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Changing financial and market landscapes are having an impact on individuals’ savings strategies, according to new research from independent benefit plan administrator Ascensus.

For one thing, as tuition expenses continue to rise, families are increasingly seeing the value of investing in 529 education savings accounts, the company said Tuesday, citing the findings of its annual savings trends research.

Although the market downturn in 2018 had only a “minor impact on overall 529 account balances across all demographics,” the average balance reached almost $23,000 as of Dec. 31, Ascensus said in announcing its findings. “Another key trend tied to this landscape of higher education expenses is the entrance of older generations of account owners into the 529 market,” it said, noting that account owners 55 to 64 and those over 65, with average beneficiary ages of 17 and 13 respectively, had the second- and third-largest average balances of all age groups, both exceeding $22,000.

Saving trends are also being impacted by the fact that health care expenses “continue to increase exponentially,” Ascensus said, noting the Employee Benefit Research Institute reported that the average couple will now cumulatively need $399,000 for a 90% chance to cover all their health care expenses in retirement.

“Heightened awareness for these staggering costs and the increasing popularity of high deductible health plans have driven HSA enrollment to new highs,” the company said, adding there are now more than 25 million health savings accounts held by U.S. savers, with a combined $53 billion in assets.

Ascensus’ 401(k) platform data, meanwhile, showed Americans under 25 years old are saving at lower rates than those in older age groups, which “suggests the need for further investigation into the impact of competing financial priorities, including student loan debt,” according to the company.

But there was a “notable, positive difference in progress for savers” 25 to 34 years old: Of all retirement savers on the Ascensus platform who said they’re “on track” to meet their goals, 20% of them are in that age range, compared with only 3% for those under 25, the company pointed out.

“We’ve seen a shift in the way that individuals across different life stages are saving for themselves and their families,” according to David Musto, Ascensus president. “To continue to address the savings deficit millions are facing, our industry needs to focus on offering tools and resources that make it quick, simple, and automatic for savers to track their progress,” he said in a statement, adding: “Employers, state governments, and financial advisors will continue to play an integral role in encouraging individuals to make the most of the savings vehicles and tools available to them.”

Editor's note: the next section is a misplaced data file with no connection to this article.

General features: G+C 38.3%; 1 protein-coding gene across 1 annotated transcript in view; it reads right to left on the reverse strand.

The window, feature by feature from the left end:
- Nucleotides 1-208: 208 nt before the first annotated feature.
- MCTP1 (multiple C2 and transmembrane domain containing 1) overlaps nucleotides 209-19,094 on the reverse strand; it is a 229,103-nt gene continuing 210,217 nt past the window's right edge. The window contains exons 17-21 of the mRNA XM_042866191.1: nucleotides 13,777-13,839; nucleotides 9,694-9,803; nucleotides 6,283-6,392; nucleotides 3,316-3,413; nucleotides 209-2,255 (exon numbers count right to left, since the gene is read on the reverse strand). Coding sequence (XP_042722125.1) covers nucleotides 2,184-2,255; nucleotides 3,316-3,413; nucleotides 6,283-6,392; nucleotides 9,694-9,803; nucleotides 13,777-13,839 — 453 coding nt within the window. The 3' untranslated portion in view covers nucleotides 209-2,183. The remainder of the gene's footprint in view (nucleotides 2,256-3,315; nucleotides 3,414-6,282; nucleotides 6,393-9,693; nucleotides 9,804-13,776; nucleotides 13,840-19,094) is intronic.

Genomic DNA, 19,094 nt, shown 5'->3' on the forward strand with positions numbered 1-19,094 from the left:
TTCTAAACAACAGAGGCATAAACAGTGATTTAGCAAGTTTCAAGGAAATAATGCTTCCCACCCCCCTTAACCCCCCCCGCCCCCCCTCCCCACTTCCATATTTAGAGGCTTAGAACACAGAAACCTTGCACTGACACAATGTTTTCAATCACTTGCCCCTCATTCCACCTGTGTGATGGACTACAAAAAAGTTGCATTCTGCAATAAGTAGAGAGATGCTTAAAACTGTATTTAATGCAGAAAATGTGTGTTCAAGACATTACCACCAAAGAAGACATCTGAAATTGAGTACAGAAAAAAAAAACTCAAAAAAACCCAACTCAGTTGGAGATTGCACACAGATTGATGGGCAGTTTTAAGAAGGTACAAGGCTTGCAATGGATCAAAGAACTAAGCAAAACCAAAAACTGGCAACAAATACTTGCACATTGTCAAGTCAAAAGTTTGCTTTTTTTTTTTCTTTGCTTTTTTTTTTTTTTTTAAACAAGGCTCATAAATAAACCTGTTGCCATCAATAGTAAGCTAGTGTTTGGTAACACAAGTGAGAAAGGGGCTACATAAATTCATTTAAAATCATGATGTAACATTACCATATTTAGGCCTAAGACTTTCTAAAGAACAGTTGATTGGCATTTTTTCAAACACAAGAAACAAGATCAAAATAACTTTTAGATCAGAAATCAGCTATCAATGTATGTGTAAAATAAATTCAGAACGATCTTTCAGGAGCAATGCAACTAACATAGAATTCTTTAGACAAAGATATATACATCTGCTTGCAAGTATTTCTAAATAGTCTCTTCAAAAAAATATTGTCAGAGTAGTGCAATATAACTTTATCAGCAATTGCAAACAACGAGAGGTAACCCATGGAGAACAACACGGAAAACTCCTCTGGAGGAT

The company analyzed data across a population of more than 88,000 retirement plans, 4.6 million 529 college savings accounts, over 280,000 consumer-directed health care accounts, and 20 Achieving a Better Life Experience (ABLE) plans for which it provided recordkeeping and administrative services as of Dec. 31, it said.

One takeaway from the research was that there’s still “no one-size-fits-all approach to planning for what matters most,” Ascensus said.

Among the other findings of the research was that plan sponsors and savers see value in automatic savings models: 401(k) plans designed with automatic enrollment and automatic escalation features saw an average plan-weighted participation rate of 81%, 10 percentage points higher than that in plans without automatic enrollment, the company said. In 2018, 35% of 529 account owners had scheduled recurring bank contributions and 20% of ABLE accounts leveraged automatic savings methods. About 6% of 529 account owners use a payroll direct deposit, but there is “more opportunity for employers to offer and promote 529 account payroll integration to help employees seamlessly make regular contributions,” it said.

Meanwhile, digital tools are having a positive influence, it said, noting its Retirement Outlook Tool enables savers to refine retirement savings goals, illustrating how their current savings levels may affect future readiness. In 2018, 26% of first-time tool users were saving at an average rate of 8% within only a few weeks of engaging with it, the company said. That “suggests that access to the right planning tools can make a positive difference in getting employees closer to a savings rate of 9% or more, the minimum rate that ‘financially prepared’ savers have selected,” it said.